WorkHands: A Unique Tech Solution to a Workforce Development Problem

workhands-415x217 copyA few months ago we wrote about Tumml, the San Francisco-based business accelerator that supports early-stage companies. What was unique about Tumml is that it focuses on companies specifically developing innovative solutions to urban problems.

So we were thrilled to learn that our friend and former NYC government colleague, Patrick Cushing, was accepted to the program. He received funding, technical assistance, and other support to launch his new venture, WorkHands.

We were even more thrilled to learn that WorkHands is the kind of technology solution that speaks to so many of our interests. WorkHands is, in short, a LinkedIn for the skilled trades—plumbers, carpenters, mechanics, and the like. It was born out of Patrick’s desire to promote the under-appreciated trades fields and to help solve the vexing public policy problems around these jobs. On the supply side, not enough new workers are being trained to replace the waves of older workers retiring from these hands-on jobs. On the demand side, employers struggle to find appropriately trained trades workers, leading to unfilled jobs and delayed projects.

Patrick knew that existing private- and public-sector solutions weren’t helping to close that gap. In San Francisco, for instance, public workforce programs have encouraged more people to enter the trades to help address the supply shortage. But public economic development programs that encourage local hiring of trades workers are falling well short of their goals due to the lack of qualified local workers.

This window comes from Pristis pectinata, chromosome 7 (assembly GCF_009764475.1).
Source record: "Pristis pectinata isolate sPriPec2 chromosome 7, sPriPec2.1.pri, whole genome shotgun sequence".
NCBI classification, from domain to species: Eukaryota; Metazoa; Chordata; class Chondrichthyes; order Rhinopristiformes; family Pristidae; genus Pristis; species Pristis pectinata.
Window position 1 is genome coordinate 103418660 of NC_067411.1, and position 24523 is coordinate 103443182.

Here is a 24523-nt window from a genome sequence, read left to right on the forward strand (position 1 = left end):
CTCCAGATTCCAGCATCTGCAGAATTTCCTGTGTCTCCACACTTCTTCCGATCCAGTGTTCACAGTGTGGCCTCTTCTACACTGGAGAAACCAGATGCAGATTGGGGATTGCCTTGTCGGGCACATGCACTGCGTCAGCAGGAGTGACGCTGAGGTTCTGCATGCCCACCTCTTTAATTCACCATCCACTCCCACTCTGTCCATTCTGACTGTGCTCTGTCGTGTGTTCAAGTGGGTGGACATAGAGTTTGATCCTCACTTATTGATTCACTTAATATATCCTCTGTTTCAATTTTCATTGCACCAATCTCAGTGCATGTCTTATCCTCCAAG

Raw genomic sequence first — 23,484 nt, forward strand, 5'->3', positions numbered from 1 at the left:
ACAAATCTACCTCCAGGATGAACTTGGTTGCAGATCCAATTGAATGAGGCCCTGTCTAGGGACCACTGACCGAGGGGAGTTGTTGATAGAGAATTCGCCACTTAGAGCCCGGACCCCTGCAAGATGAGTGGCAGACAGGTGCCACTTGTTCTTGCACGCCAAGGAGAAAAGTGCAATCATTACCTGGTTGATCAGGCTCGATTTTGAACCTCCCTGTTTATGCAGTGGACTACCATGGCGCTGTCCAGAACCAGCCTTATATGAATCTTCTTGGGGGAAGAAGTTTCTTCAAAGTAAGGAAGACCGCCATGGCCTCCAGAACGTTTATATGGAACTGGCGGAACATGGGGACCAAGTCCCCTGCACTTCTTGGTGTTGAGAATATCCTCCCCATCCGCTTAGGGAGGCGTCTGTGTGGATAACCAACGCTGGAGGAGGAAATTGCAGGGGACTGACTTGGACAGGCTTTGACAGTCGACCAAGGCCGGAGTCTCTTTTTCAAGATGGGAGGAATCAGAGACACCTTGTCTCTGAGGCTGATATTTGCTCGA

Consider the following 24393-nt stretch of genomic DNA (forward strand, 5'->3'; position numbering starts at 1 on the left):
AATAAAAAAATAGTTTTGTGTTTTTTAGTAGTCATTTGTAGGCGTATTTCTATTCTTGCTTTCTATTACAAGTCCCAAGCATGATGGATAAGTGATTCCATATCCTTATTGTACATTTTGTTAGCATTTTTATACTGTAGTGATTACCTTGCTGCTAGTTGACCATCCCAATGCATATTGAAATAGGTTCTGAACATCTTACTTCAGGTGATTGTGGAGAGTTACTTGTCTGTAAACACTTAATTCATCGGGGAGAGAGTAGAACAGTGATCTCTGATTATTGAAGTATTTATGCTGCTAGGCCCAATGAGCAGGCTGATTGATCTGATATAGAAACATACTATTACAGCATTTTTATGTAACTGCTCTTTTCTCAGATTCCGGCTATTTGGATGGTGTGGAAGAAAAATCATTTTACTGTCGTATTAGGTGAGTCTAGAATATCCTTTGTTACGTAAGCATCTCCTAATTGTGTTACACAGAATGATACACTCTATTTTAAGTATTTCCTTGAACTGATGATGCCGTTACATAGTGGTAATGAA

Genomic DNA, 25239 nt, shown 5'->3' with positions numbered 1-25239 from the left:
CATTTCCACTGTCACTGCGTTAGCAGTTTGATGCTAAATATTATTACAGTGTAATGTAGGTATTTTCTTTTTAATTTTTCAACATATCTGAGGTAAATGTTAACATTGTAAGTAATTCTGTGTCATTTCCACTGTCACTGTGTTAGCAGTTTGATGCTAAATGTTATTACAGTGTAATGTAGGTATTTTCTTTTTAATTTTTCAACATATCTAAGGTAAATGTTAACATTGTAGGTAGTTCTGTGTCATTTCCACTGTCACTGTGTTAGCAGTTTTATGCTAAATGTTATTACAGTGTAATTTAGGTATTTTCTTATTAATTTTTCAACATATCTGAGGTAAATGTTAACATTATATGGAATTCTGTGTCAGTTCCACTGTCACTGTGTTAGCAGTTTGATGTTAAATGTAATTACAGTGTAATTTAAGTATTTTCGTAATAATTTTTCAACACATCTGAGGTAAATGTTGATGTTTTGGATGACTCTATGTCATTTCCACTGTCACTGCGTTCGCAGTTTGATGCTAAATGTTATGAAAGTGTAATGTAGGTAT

Tools like Craigslist and word-of-mouth referrals lack the critical mass of workers and employers gathered in one central place—important for a competitive labor market. LinkedIn is too focused on white-collar jobs and doesn’t allow trades workers to showcase their certifications, or the visual fruits of their labor in ways that make sense for their industries. Customers, after all, often want to see examples of finished projects to help them judge the fit of a trades worker for their task.


After receiving key technical and financial support from the Tumml program, WorkHands was able to relocate its team to San Francisco to work full-time on the project and establish key relationships with trade schools, employers, and economic development agencies. After a few months in beta, it launched to the public on September 10, 2013. It’s already attracted lots of attention from employers eager to post jobs, and trades workers are rapidly signing up and spreading news of the site via word of mouth—and the all-important hardhat sticker.


Patrick and his team are hard at work to build iPhone and Android apps for WorkHands and expand the reach of the site to more employers and workers. We’re can’t wait to see what they accomplish next!


Tumml: Accelerating Ventures that Improve Urban Living


When helping NYU create its proposal for the Center for Urban Science and Progress, we did a lot of thinking on how institutions large and small can support entrepreneurs who are trying to bring solutions to urban problems to market. CUSP is leveraging its global reach to help promising research ventures become commercially viable. It is building on NYU’s existing entrepreneurship programs to launch new incubators, use New York City as a test bed for urban apps, and tap into the corporate know-how of other worldwide players like Carnegie Mellon University, IBM and Cisco. We can’t wait to see what companies eventually emerge from this effort.

Meanwhile, in San Francisco, the non-profit Tumml is launching a new incubation program to help support early-stage companies that are developing solutions to urban problems. Participating companies will receive support that includes office space, seed funding, legal services, and mentorship. These companies will be creating consumer products and services useful to cities (think ZipCar), meaning they’ll have sustainable business models and will benefit the local economy. Tumml will take an equity stake in the ventures but, as a non-profit, will reinvest returns back into the program.

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